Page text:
16.09.2020Patrick Thiébart

Alert – France: tired of paying your employees overtime? Opt for the day-contract!

In France, the legal working time duration is 35 hours a week.

Unless a company-wide agreement or a collective bargaining agreement provide otherwise, overtime hours worked in excess of this 35-hour threshold are increased by 25% for the first 8 overtime hours worked in the same week (i.e. from the 36th to the 43rd hour) and 50% for the following hours.

Unsurprisingly, many employers are reluctant to pay overtime.

Interestingly enough, employees in managerial positions who have autonomy in organizing their own working time and whose duties do not require them to follow a collective work schedule and, more generally, employees whose time schedule cannot be predetermined may work on the basis of a lump sum of working days over the year (so-called “day-contract”).

Under a day-contract, the employee’s working time is not recorded in hours but in days (generally, 218 days a year). It means that the employee is not subject to the maximum daily and weekly working hours.

Please be aware that day-contracts are subject to strict conditions of validity:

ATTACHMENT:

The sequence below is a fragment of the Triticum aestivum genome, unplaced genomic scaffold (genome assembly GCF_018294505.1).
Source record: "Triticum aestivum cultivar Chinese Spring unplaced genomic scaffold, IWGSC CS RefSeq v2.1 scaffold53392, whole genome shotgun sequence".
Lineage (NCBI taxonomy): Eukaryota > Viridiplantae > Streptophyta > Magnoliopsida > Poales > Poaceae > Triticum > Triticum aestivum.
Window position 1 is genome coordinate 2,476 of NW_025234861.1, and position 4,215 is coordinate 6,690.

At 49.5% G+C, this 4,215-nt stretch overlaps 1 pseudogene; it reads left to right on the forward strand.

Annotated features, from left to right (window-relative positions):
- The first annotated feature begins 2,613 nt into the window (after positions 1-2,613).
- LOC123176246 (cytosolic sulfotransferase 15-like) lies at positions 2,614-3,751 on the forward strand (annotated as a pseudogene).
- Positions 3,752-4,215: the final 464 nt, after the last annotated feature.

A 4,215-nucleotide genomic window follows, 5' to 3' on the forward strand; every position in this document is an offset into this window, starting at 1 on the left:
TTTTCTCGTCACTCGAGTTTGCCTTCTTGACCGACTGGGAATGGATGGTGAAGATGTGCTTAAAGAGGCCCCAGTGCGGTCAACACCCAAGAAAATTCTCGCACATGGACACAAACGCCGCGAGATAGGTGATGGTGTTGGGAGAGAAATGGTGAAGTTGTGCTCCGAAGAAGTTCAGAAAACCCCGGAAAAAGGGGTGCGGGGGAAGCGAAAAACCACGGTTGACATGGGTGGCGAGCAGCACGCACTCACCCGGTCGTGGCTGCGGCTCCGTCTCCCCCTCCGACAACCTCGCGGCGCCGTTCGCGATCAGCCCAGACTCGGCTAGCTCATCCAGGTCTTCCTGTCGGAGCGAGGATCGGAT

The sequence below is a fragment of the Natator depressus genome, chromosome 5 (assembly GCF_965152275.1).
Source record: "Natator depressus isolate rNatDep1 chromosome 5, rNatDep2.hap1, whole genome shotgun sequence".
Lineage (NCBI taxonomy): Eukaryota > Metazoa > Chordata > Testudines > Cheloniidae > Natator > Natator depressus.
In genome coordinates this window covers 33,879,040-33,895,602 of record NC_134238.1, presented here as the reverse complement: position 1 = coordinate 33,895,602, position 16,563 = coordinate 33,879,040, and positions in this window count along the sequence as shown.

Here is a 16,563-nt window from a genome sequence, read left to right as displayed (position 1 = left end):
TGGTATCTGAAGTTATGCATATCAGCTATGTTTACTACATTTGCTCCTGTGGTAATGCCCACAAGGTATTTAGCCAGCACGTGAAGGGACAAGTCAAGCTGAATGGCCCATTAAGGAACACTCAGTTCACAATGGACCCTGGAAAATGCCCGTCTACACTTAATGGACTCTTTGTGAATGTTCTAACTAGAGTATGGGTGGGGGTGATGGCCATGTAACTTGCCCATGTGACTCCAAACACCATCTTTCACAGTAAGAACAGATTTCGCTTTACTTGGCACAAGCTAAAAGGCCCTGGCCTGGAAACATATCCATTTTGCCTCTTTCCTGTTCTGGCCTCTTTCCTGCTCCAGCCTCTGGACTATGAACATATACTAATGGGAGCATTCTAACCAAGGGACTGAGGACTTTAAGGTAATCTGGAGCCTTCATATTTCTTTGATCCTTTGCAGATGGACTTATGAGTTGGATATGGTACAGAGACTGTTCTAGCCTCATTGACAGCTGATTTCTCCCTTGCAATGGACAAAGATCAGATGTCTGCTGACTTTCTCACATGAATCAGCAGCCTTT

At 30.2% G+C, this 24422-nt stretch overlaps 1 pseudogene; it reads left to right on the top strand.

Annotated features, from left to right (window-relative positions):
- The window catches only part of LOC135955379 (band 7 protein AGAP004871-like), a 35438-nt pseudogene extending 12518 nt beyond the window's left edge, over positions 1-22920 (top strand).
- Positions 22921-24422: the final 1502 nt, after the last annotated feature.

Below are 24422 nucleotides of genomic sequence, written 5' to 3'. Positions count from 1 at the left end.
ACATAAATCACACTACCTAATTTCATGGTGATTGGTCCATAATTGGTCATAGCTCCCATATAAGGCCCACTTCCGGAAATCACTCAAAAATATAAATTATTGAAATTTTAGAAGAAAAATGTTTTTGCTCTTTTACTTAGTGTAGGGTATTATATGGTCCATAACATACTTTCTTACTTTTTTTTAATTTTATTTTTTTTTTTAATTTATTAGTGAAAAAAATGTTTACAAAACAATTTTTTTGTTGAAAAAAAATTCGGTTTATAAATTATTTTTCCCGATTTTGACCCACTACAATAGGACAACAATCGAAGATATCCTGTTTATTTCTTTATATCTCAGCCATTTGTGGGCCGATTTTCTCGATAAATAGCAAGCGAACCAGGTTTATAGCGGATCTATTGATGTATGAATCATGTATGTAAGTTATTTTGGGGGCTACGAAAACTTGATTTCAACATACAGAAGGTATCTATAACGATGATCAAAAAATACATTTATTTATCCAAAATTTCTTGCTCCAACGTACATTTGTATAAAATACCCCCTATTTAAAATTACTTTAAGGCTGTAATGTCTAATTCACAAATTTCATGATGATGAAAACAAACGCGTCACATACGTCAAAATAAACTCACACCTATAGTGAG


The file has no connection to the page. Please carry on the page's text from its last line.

• The terms and conditions of the day-contract must be included in a collective bargaining agreement or in a company-wide agreement;
  • An employee working under a day-contract must have a 11-hour daily break and a 35-hour weekly break. In order to comply with these legal requirements, the employer must ensure that the employee’s workload remains reasonable that his/her personal/professional life balance is fair.

Failure to comply with these legal requirements may make day-contracts null and void. In such a case, the employee may file an overtime claim over the past three years.

In order to avoid this, employers must require employees to provide them on a monthly basis with a form describing the date and number of the days / half- days worked over the past month as well as the dates and number of unworked days during this period (e.g. paid holidays, compensatory rest days).  When completing their forms, employees should have an opportunity to comment on the evolution of their workload from one month to another.  The employee must also have at least once a year a meeting with his/her manager to discuss any working time issue and his/her personal/professional life balance.

If these conditions are met, the employer should be able to get a court decision dismissing the employee’s overtime claim.

Otherwise, the employer will have to provide the court with documentary evidence of the hours actually worked by the employee, which can be quite difficult and time-consuming, especially when the collection of this type of information has to be done over the past three years.  As a plaintiff, the employee is in a much more comfortable situation given that s/he will only have to provide the court with factual information on the hours allegedly worked, which can be done on a unilateral basis (e.g. statement of hours worked, summary of daily working hours over the last three years).

Feel free to contact us if you need further information or legal assistance on the above.